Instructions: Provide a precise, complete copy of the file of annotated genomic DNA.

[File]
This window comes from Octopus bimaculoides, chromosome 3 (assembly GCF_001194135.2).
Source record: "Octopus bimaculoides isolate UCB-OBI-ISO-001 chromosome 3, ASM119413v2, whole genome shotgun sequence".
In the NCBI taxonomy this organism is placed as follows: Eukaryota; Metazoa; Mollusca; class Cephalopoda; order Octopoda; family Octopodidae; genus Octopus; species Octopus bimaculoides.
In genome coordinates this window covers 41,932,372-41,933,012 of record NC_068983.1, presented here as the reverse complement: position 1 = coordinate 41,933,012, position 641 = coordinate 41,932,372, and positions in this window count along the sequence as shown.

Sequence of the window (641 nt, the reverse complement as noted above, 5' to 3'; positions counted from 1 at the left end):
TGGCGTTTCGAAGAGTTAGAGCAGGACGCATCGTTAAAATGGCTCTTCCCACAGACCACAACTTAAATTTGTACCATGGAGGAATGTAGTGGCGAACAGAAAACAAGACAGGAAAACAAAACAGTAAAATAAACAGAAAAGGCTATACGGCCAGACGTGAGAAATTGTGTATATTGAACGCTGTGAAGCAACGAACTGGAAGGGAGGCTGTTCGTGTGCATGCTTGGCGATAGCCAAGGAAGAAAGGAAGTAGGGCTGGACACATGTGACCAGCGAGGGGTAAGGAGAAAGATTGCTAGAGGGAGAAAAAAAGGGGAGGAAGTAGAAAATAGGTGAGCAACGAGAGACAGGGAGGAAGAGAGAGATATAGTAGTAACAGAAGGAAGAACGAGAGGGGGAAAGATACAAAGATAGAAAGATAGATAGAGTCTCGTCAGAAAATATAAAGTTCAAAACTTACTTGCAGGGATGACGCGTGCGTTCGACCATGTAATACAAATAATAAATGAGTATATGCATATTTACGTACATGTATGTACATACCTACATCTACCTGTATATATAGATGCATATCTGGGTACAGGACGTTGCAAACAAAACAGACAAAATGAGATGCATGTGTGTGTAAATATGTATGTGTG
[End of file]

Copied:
This window comes from Octopus bimaculoides, chromosome 3 (assembly GCF_001194135.2).
Source record: "Octopus bimaculoides isolate UCB-OBI-ISO-001 chromosome 3, ASM119413v2, whole genome shotgun sequence".
In the NCBI taxonomy this organism is placed as follows: Eukaryota; Metazoa; Mollusca; class Cephalopoda; order Octopoda; family Octopodidae; genus Octopus; species Octopus bimaculoides.
In genome coordinates this window covers 41,932,372-41,933,012 of record NC_068983.1, presented here as the reverse complement: position 1 = coordinate 41,933,012, position 641 = coordinate 41,932,372, and positions in this window count along the sequence as shown.

Sequence of the window (641 nt, the reverse complement as noted above, 5' to 3'; positions counted from 1 at the left end):
TGGCGTTTCGAAGAGTTAGAGCAGGACGCATCGTTAAAATGGCTCTTCCCACAGACCACAACTTAAATTTGTACCATGGAGGAATGTAGTGGCGAACAGAAAACAAGACAGGAAAACAAAACAGTAAAATAAACAGAAAAGGCTATACGGCCAGACGTGAGAAATTGTGTATATTGAACGCTGTGAAGCAACGAACTGGAAGGGAGGCTGTTCGTGTGCATGCTTGGCGATAGCCAAGGAAGAAAGGAAGTAGGGCTGGACACATGTGACCAGCGAGGGGTAAGGAGAAAGATTGCTAGAGGGAGAAAAAAAGGGGAGGAAGTAGAAAATAGGTGAGCAACGAGAGACAGGGAGGAAGAGAGAGATATAGTAGTAACAGAAGGAAGAACGAGAGGGGGAAAGATACAAAGATAGAAAGATAGATAGAGTCTCGTCAGAAAATATAAAGTTCAAAACTTACTTGCAGGGATGACGCGTGCGTTCGACCATGTAATACAAATAATAAATGAGTATATGCATATTTACGTACATGTATGTACATACCTACATCTACCTGTATATATAGATGCATATCTGGGTACAGGACGTTGCAAACAAAACAGACAAAATGAGATGCATGTGTGTGTAAATATGTATGTGTG